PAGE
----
How I Survived Morning Sickness by Eating For Two, The Right Way - A Pregnancy Diet

February 26, 2019

The first trimester is a fragile time in a pregnant woman’s life where she feels particularly vulnerable and ill— day in, day out. Her embryo is requiring the highest quality nutrients mom can provide so that it can form its basic foundation as a human life. It’s during the first trimester that an embryo is forming its spinal cord, its brain, its heart, lungs and stomach organs, blood vessels, and skeletal structure. This means Mom should consume copious amounts of essential fatty acids like Omega-3s, quality plant-based proteins and calcium, and plenty of extra fiber as mom’s body and digestive system downshift to a slower metabolism.


I happened to get pregnant over the same weekend that I got hired to work for a nutritionist— a nutritionist who has four teenage children. Fewer bosses could be more sympthatic to the changes I experienced during those first months! And although she wasn’t giving me direct nutritional advice, I did become enlightened to a different way about thinking about food: by looking at the actual nutritional content of each fruit, vegetable, grain, or protein that I ingested, I could make smarter decisions about every meal.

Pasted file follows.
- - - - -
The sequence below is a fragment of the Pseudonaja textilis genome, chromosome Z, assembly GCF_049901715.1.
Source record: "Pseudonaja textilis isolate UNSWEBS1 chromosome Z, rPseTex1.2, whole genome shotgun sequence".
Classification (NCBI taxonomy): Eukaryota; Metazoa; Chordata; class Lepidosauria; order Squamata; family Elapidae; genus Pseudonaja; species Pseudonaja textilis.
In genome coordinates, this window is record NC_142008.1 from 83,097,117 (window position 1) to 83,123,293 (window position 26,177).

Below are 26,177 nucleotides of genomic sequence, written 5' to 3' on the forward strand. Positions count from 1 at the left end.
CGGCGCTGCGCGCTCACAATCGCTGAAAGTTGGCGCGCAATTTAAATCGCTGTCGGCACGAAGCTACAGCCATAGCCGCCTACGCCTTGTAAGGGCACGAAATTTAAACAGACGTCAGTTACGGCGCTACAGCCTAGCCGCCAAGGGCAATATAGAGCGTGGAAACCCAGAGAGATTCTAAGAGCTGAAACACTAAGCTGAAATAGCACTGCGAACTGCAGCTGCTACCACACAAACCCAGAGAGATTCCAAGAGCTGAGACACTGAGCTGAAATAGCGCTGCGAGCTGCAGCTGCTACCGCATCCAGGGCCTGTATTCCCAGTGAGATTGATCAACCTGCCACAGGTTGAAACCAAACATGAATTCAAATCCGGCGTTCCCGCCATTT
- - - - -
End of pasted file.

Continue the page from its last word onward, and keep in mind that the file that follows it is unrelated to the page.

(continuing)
The hospital did provide reasonable nutritional guidelines for what was safe to eat (and which foods to avoid), and it did highlight some foods that I should focus on for optimal health for the baby. But as I looked around the internet for foods to manage my morning sickness, and as I spoke to other women who’d already passed this stage of their pregnancy at least once, it became clear to me that so few women actually knew how to “eat for two,” (hint: its about quality, and lotsof small quantities).


Challenging the Bad Advice


The most common advice I received was to manage my nausea by eating more bread. Whether saltine crackers or sandwich bread, this piece of poor nutritional advice came up again and again. 99% of the breads and crackers available in American markets offer negative nutritional value, in that they actually deplete nutrients from your body, being made up of wheat-sugar compounds. This is why so many people have developed a gluten sensitivity, because the bread they consume is actually harmful to the human body.